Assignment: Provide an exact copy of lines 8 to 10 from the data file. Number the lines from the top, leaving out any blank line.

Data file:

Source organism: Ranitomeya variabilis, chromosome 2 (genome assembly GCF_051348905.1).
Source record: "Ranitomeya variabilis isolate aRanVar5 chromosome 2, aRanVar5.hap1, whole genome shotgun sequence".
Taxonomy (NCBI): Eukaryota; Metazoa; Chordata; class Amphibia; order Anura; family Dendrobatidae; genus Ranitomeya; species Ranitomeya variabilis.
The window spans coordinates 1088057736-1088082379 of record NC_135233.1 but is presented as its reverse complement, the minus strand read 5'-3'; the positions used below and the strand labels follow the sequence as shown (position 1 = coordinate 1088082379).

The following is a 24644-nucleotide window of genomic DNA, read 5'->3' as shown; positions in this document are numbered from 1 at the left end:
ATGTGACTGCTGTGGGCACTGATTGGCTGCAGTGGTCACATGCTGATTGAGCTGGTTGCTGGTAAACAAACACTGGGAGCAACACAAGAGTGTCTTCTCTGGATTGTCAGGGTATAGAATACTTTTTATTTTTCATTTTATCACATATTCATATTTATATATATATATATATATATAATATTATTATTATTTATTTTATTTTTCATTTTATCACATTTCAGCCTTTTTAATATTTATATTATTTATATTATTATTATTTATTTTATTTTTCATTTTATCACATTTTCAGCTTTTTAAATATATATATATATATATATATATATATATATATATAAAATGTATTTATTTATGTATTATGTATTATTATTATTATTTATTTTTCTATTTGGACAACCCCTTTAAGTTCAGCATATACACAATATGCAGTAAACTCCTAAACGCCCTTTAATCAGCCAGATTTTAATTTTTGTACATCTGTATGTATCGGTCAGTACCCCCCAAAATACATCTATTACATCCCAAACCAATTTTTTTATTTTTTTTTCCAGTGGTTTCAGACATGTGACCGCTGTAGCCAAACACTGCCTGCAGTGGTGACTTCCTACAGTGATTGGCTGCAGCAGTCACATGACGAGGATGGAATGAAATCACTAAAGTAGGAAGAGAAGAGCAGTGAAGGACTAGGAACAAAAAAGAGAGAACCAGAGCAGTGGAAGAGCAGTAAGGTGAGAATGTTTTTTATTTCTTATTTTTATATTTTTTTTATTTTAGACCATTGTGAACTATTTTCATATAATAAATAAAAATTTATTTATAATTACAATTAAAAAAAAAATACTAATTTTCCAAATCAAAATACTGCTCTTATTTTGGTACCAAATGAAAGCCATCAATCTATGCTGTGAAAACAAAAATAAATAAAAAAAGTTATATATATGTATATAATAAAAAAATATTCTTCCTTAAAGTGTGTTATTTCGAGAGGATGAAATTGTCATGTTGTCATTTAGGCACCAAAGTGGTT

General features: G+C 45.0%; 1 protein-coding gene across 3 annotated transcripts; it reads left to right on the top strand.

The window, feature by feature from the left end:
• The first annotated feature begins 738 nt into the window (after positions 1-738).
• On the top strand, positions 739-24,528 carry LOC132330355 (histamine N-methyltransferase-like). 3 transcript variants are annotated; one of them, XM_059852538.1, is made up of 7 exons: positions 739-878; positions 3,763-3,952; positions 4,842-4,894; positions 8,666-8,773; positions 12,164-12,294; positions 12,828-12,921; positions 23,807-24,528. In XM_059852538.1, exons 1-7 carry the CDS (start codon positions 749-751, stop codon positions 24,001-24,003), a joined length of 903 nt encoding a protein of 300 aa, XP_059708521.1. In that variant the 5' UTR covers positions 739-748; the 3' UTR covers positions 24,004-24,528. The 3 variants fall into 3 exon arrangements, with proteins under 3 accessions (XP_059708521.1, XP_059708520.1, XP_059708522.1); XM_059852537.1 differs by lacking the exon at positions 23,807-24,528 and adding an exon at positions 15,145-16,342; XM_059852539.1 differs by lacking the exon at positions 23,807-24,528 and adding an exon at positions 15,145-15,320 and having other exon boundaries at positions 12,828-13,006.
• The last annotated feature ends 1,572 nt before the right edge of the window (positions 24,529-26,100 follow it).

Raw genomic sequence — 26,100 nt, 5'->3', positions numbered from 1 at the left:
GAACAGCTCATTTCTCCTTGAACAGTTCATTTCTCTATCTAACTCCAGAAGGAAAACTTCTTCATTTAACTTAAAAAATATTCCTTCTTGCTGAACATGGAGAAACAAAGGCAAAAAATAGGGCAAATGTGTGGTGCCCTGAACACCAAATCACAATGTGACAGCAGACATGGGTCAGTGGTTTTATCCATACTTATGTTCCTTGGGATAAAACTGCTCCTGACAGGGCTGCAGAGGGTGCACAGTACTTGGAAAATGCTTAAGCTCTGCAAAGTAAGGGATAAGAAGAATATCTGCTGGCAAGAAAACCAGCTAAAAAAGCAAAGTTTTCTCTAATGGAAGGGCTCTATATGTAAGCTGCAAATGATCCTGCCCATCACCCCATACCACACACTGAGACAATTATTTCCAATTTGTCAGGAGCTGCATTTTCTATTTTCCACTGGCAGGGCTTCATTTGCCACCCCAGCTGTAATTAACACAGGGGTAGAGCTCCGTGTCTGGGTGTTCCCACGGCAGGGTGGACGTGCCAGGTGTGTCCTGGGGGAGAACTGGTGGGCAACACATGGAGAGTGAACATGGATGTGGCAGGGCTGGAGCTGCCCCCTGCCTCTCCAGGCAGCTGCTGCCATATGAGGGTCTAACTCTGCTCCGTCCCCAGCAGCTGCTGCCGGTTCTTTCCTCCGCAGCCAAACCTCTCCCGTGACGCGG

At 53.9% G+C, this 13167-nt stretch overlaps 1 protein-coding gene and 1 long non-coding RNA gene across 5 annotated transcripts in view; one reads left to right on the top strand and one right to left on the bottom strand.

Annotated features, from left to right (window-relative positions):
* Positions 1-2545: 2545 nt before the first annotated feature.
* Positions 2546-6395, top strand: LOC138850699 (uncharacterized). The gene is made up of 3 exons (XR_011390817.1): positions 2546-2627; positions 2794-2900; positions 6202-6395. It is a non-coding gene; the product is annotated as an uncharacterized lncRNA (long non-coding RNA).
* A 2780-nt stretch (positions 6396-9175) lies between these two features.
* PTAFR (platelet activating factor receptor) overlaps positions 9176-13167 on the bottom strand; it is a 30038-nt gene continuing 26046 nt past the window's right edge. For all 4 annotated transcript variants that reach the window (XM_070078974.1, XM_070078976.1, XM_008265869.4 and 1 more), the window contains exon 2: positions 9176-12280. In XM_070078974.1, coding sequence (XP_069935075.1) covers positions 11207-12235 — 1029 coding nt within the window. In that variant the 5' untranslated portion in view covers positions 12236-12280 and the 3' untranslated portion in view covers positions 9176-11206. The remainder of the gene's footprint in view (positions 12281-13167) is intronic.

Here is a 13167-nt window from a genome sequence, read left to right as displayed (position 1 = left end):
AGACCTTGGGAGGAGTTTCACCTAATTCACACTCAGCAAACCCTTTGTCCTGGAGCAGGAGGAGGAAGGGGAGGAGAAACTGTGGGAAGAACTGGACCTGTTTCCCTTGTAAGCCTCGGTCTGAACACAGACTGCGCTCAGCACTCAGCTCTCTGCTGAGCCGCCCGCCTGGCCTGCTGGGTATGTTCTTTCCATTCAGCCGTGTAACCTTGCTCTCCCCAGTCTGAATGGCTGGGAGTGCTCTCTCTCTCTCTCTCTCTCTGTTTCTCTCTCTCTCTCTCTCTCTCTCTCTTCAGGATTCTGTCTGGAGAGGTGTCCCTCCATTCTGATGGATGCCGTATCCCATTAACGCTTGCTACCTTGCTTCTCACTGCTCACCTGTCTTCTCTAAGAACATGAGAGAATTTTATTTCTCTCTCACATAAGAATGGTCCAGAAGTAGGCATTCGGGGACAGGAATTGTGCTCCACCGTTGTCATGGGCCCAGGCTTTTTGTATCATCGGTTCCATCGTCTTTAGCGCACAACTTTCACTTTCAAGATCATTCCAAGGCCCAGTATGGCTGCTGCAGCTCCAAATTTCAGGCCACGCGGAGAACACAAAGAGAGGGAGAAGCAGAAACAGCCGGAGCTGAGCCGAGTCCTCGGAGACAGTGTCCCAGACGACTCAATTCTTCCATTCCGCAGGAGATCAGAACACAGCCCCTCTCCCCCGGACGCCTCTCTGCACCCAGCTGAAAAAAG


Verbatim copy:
The window, feature by feature from the left end:
• The first annotated feature begins 738 nt into the window (after positions 1-738).
• On the top strand, positions 739-24,528 carry LOC132330355 (histamine N-methyltransferase-like). 3 transcript variants are annotated; one of them, XM_059852538.1, is made up of 7 exons: positions 739-878; positions 3,763-3,952; positions 4,842-4,894; positions 8,666-8,773; positions 12,164-12,294; positions 12,828-12,921; positions 23,807-24,528. In XM_059852538.1, exons 1-7 carry the CDS (start codon positions 749-751, stop codon positions 24,001-24,003), a joined length of 903 nt encoding a protein of 300 aa, XP_059708521.1. In that variant the 5' UTR covers positions 739-748; the 3' UTR covers positions 24,004-24,528. The 3 variants fall into 3 exon arrangements, with proteins under 3 accessions (XP_059708521.1, XP_059708520.1, XP_059708522.1); XM_059852537.1 differs by lacking the exon at positions 23,807-24,528 and adding an exon at positions 15,145-16,342; XM_059852539.1 differs by lacking the exon at positions 23,807-24,528 and adding an exon at positions 15,145-15,320 and having other exon boundaries at positions 12,828-13,006.